Comment by Ardis E. Parshall — May 5, 2014 @ 10:58 am

  6. When it refers to “first council” is that the first quorum of the Seventy?

    Comment by seth — May 5, 2014 @ 11:33 am

  7. We still had Seventies in our wards and stakes when I got married, and my biggest impression was that I never wanted to be one. Be careful what you wish for, as I never was made a 70, and shortly after they reorganized and did away with stake Seventies quorum, I was ordained a High Priest. However, for the last year I have been serving as Ward Mission Leader, doing apparently much of what the seventies used to do when I was hoping to avoid them.

    Comment by kevinf — May 5, 2014 @ 11:35 am

  8. Five years after stake Seventies quorums were disbanded, a new move-in introduced himself in priesthood meeting opening exercises. “Are you an elder or a high priest?” “Neither,” hamming up the self pity, “I’m a Seventy.” Another remnant of the tribe a few rows ahead turned around, “Oh, Brother!”

    Comment by John Mansfield — May 5, 2014 @ 11:47 am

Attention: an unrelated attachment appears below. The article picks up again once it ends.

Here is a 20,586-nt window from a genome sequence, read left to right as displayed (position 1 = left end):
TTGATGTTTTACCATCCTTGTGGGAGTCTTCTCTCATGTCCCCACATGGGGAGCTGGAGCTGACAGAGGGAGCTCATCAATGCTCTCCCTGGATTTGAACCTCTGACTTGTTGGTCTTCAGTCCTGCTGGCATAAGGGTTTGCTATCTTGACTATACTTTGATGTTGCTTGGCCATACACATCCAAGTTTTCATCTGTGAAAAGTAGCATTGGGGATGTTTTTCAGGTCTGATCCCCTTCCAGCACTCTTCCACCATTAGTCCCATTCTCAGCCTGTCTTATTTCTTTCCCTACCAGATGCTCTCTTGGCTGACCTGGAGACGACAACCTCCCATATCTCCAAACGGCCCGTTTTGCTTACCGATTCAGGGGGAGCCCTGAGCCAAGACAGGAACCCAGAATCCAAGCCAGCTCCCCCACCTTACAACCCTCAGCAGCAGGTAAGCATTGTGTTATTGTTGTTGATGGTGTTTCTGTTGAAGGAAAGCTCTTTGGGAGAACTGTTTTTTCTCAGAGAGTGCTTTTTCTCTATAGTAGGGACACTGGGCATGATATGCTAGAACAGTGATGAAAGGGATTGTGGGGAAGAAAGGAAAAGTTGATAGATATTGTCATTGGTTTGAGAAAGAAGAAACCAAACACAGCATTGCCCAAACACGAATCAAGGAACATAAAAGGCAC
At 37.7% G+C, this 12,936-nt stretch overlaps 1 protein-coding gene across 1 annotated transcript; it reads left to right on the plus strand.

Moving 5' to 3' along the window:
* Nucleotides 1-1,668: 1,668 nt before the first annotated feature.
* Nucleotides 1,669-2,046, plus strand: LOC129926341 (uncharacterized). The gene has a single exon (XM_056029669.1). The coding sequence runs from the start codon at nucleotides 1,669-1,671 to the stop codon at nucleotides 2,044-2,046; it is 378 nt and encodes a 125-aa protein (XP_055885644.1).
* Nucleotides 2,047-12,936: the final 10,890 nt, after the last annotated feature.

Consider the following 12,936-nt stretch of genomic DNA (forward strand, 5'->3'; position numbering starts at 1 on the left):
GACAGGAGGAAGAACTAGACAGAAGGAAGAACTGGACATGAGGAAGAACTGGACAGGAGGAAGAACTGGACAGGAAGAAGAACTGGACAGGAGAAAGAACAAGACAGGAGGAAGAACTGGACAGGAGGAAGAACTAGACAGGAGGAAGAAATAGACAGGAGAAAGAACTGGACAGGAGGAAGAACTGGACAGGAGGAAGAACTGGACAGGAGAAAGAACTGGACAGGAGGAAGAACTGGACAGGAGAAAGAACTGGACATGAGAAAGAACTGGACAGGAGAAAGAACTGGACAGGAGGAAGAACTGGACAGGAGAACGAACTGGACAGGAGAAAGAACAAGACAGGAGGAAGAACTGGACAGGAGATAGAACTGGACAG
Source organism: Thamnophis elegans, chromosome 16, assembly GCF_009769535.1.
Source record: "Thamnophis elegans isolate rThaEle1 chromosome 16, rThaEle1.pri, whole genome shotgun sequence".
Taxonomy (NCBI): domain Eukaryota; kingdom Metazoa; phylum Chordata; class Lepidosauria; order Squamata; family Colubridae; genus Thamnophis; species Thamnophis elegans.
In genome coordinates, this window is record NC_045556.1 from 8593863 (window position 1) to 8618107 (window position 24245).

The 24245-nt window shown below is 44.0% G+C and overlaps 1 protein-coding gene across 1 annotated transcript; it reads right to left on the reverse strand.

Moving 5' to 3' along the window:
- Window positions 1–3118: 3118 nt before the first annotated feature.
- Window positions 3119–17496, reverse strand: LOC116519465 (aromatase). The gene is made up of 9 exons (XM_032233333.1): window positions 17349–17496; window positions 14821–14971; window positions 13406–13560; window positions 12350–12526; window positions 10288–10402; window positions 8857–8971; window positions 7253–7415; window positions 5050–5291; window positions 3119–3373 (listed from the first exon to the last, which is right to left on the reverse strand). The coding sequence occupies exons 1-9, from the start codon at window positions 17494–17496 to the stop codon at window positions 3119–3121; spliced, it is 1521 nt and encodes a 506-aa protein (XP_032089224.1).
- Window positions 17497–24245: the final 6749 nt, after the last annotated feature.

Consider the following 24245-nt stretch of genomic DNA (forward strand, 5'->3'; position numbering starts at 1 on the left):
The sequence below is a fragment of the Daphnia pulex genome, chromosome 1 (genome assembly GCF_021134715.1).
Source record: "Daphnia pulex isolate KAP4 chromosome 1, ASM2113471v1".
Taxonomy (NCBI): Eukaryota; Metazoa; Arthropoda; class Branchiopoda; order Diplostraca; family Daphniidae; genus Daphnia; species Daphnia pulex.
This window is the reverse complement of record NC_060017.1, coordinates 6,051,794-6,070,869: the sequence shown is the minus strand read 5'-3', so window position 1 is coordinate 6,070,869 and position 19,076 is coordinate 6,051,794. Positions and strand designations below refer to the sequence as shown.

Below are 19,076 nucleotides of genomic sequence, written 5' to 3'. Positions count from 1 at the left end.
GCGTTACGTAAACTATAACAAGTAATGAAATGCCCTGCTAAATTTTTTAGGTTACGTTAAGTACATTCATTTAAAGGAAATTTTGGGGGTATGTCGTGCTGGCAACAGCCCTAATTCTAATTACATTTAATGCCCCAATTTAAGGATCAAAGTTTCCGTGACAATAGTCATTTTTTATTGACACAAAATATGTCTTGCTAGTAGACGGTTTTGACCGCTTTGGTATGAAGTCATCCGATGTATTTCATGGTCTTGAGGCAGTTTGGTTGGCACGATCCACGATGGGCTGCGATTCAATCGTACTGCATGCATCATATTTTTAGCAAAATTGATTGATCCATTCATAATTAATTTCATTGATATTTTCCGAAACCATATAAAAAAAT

9. “those who have been divorced must have received proper clearance form the First Presidency for a temple recommend”

    This seems like a rather high bar. Perhaps the 1st presidency wasn’t as busy back then, or the rate of divorce was lower.

    Did HP ordinations or leadership callings have a similar bar during this time period?

    Comment by The Other Clark — May 5, 2014 @ 11:54 am

  10. seth, the First Council of the Seventy was solely the Seven Presidents at the General Authority level — they didn’t really have a quorum in the modern sense, except each other. (Apparently John Taylor had suggested that presidents of the first 64 seventies quorums — at one point they were numbered rather than merely being associated with a stake — could meet as a quorum with the Seven Presidents, but they apparently never did.)